Prevention certainly cannot be controlled by Facebook because there is a step that requires the actual consent of the target account. You must be very vigilant to make sure that you do not fall for hacking attack on Facebook. One very common ploy is that there is some sort of x-rated video, naked pictures or any type of content people are normally curious about and would normally get a lot of attention. Be very careful of such links that are shared to you by your friend. It might not be your friend who is sharing the link with you but the compromised account. Take a look at the URL that Facebook shows where the link will take you. If you are getting a status update from your friend that looks like a YouTube screen shot, make sure that the link that is paired with that YouTube screen shot is actually YouTube. Be very careful since scammers and spammers have figured out a lot of ways to tweak people’s curiosity and they end up clicking and their computer being attacked by the malware website.
1. Always make sure that your Windows OS is updated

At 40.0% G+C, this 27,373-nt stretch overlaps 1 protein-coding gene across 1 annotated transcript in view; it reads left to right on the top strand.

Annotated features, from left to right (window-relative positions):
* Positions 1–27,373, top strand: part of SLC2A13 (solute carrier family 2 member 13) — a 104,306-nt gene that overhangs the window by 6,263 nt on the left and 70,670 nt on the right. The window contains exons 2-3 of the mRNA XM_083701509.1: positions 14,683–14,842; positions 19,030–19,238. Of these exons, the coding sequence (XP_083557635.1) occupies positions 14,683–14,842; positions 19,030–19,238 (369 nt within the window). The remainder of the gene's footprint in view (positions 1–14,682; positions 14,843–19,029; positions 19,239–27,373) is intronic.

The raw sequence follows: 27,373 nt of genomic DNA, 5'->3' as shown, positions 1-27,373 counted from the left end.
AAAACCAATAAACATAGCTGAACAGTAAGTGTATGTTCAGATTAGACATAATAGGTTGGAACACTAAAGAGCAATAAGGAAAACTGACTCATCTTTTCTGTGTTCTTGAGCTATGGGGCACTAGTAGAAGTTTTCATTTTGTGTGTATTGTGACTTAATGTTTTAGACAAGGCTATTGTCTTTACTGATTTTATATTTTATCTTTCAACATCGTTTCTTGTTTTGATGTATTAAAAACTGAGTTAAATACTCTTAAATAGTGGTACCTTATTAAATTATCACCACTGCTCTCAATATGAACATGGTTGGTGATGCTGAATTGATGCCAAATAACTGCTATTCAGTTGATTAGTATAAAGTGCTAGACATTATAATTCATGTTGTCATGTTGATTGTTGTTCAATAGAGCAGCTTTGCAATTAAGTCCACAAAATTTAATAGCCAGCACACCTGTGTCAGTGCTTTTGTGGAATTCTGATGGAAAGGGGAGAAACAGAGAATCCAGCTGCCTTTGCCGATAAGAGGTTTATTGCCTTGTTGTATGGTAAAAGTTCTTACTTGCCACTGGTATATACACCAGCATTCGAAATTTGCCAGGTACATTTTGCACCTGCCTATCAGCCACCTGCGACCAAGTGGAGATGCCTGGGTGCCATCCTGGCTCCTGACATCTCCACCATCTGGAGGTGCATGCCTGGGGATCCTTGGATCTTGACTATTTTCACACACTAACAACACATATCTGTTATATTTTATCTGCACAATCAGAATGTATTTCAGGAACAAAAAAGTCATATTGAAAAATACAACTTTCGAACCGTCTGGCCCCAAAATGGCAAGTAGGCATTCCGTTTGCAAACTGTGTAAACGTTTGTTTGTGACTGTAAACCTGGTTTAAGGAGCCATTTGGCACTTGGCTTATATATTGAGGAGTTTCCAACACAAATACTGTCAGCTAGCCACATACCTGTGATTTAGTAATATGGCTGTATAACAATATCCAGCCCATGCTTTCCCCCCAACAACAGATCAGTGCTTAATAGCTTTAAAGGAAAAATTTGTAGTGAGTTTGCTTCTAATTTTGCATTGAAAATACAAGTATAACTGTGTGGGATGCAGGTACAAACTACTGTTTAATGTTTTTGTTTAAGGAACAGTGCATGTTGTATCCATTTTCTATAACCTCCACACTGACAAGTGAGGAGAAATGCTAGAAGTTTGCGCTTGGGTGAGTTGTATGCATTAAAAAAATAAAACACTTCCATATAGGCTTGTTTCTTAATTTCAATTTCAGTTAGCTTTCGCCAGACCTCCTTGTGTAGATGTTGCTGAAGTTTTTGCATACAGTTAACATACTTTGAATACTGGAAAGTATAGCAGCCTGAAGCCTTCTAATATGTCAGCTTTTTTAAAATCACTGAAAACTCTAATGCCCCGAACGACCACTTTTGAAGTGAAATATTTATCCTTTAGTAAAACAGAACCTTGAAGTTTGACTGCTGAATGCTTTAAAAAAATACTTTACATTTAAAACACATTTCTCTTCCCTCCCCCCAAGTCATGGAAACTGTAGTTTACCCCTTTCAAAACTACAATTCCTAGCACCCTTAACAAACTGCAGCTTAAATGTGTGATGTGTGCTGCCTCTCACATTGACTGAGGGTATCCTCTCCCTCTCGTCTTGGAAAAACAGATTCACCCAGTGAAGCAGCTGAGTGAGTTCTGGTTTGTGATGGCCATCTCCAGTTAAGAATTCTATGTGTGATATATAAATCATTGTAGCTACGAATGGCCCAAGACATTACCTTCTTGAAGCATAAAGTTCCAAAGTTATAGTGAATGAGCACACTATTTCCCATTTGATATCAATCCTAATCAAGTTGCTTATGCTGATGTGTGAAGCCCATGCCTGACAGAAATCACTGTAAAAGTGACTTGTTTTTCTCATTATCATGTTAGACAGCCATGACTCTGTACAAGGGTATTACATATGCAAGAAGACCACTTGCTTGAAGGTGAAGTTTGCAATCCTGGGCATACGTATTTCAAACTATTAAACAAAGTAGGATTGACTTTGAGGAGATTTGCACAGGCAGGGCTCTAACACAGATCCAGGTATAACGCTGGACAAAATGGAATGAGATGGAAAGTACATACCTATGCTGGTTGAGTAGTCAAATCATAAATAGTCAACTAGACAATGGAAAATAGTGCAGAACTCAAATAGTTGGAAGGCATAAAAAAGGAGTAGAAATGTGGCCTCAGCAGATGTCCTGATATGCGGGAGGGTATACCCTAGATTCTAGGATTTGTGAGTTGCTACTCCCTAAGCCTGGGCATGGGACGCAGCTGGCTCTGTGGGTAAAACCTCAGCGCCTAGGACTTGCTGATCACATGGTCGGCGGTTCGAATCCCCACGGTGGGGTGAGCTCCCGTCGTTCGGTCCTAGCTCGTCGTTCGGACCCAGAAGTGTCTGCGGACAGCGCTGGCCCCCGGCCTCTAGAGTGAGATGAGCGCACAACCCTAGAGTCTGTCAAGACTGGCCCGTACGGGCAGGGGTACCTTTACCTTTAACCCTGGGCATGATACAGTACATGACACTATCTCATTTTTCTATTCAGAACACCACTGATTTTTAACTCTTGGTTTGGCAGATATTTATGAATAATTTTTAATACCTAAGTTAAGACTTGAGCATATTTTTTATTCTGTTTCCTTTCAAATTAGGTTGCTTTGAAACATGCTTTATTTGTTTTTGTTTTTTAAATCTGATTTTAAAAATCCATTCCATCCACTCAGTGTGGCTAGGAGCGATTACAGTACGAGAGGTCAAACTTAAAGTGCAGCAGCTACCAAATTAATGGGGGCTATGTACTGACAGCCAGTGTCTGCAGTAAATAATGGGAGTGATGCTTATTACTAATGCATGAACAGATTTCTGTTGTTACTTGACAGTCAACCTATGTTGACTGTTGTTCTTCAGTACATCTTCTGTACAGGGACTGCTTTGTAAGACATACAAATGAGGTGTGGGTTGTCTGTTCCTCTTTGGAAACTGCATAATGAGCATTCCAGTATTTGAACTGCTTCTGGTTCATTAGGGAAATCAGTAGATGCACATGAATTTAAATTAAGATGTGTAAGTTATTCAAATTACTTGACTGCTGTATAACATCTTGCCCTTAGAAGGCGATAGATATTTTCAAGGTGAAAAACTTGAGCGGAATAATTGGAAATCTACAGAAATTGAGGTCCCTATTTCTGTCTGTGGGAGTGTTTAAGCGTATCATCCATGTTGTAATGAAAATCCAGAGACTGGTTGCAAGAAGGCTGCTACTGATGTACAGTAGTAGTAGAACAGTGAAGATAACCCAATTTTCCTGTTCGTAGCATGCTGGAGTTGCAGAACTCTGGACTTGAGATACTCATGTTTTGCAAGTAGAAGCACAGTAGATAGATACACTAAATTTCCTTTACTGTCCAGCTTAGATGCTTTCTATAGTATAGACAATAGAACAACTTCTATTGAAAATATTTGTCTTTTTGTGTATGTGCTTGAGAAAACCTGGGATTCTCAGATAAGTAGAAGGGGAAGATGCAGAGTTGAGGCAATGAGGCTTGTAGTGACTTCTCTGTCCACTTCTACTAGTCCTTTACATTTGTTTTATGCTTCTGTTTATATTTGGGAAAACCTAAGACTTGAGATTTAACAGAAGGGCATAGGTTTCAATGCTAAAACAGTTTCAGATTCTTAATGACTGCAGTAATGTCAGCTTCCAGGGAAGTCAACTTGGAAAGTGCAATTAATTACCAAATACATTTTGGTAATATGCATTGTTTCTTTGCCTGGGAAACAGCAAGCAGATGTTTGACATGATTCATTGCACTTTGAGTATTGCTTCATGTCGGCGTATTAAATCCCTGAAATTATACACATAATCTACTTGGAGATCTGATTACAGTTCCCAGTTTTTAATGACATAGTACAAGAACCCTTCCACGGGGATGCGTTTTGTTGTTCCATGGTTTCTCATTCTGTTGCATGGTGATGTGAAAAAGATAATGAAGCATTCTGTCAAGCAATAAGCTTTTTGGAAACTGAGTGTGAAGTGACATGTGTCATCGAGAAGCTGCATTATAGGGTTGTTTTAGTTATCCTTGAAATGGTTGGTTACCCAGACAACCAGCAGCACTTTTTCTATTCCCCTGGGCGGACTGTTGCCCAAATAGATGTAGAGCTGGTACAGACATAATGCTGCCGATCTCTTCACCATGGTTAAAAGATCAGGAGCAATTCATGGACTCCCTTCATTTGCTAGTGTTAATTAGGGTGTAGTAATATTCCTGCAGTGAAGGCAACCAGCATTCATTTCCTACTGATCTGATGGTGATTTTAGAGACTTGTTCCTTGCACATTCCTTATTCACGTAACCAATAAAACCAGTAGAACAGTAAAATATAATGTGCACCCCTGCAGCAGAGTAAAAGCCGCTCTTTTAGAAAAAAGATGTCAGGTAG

Windows always sends security updates. Make sure that your computer’s OS is always patched. Security compromises online often happen as quickly as when a hacking group identifies a vulnerability in Windows. Make certain that you are always updated. To automate this process, always ascertain that you set up your OS update to automatic. You can do this with your control panel settings at Windows. Make sure that you update your OS automatically. On a related note, if you are running an older version of Windows, strongly consider upgrading to the latest version of Windows. The sad truth is that there are many people with older versions of Windows that do not update their software. There is a whole cottage industry of hackers just focusing on this installed base’s vulnerabilities to create their botnet. Do not let this happen to you. Spend a little bit of money to upgrade into a new Windows system. If you need to upgrade your hardware, seriously consider pulling the trigger in doing so. Sure it may set you back a few dollars, but at the end of the road, the few dollars that you spend upgrading your hardware and your OS software greatly outweigh the lost time, productivity and lost money, and most especially lost peace of mind that you will encounter if you become the target of a security attack